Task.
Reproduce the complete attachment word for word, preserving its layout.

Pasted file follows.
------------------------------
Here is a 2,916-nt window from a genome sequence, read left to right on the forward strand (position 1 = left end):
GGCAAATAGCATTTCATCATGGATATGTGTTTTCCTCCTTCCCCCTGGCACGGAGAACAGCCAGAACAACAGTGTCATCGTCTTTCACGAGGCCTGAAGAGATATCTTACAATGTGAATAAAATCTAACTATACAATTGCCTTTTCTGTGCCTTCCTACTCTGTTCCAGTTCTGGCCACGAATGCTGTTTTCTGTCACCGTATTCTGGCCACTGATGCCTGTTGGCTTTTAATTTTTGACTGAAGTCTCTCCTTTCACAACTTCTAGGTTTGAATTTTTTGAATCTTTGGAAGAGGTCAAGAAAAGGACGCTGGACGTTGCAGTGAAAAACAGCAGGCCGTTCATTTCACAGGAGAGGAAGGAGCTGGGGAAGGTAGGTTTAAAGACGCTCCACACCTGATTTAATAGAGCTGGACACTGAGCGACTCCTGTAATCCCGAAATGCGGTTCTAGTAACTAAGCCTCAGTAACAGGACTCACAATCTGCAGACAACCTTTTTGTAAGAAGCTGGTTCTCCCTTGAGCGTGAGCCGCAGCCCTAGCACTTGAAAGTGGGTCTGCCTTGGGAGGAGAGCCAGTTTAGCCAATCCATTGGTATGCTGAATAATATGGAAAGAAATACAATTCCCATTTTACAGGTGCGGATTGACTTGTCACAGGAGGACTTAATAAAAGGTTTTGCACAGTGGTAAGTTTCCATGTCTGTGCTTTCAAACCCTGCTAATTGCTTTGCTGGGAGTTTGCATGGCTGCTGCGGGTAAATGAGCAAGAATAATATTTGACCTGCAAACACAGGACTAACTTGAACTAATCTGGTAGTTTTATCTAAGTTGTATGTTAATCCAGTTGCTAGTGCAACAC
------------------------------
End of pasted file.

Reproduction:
Here is a 2,916-nt window from a genome sequence, read left to right on the forward strand (position 1 = left end):
GGCAAATAGCATTTCATCATGGATATGTGTTTTCCTCCTTCCCCCTGGCACGGAGAACAGCCAGAACAACAGTGTCATCGTCTTTCACGAGGCCTGAAGAGATATCTTACAATGTGAATAAAATCTAACTATACAATTGCCTTTTCTGTGCCTTCCTACTCTGTTCCAGTTCTGGCCACGAATGCTGTTTTCTGTCACCGTATTCTGGCCACTGATGCCTGTTGGCTTTTAATTTTTGACTGAAGTCTCTCCTTTCACAACTTCTAGGTTTGAATTTTTTGAATCTTTGGAAGAGGTCAAGAAAAGGACGCTGGACGTTGCAGTGAAAAACAGCAGGCCGTTCATTTCACAGGAGAGGAAGGAGCTGGGGAAGGTAGGTTTAAAGACGCTCCACACCTGATTTAATAGAGCTGGACACTGAGCGACTCCTGTAATCCCGAAATGCGGTTCTAGTAACTAAGCCTCAGTAACAGGACTCACAATCTGCAGACAACCTTTTTGTAAGAAGCTGGTTCTCCCTTGAGCGTGAGCCGCAGCCCTAGCACTTGAAAGTGGGTCTGCCTTGGGAGGAGAGCCAGTTTAGCCAATCCATTGGTATGCTGAATAATATGGAAAGAAATACAATTCCCATTTTACAGGTGCGGATTGACTTGTCACAGGAGGACTTAATAAAAGGTTTTGCACAGTGGTAAGTTTCCATGTCTGTGCTTTCAAACCCTGCTAATTGCTTTGCTGGGAGTTTGCATGGCTGCTGCGGGTAAATGAGCAAGAATAATATTTGACCTGCAAACACAGGACTAACTTGAACTAATCTGGTAGTTTTATCTAAGTTGTATGTTAATCCAGTTGCTAGTGCAACAC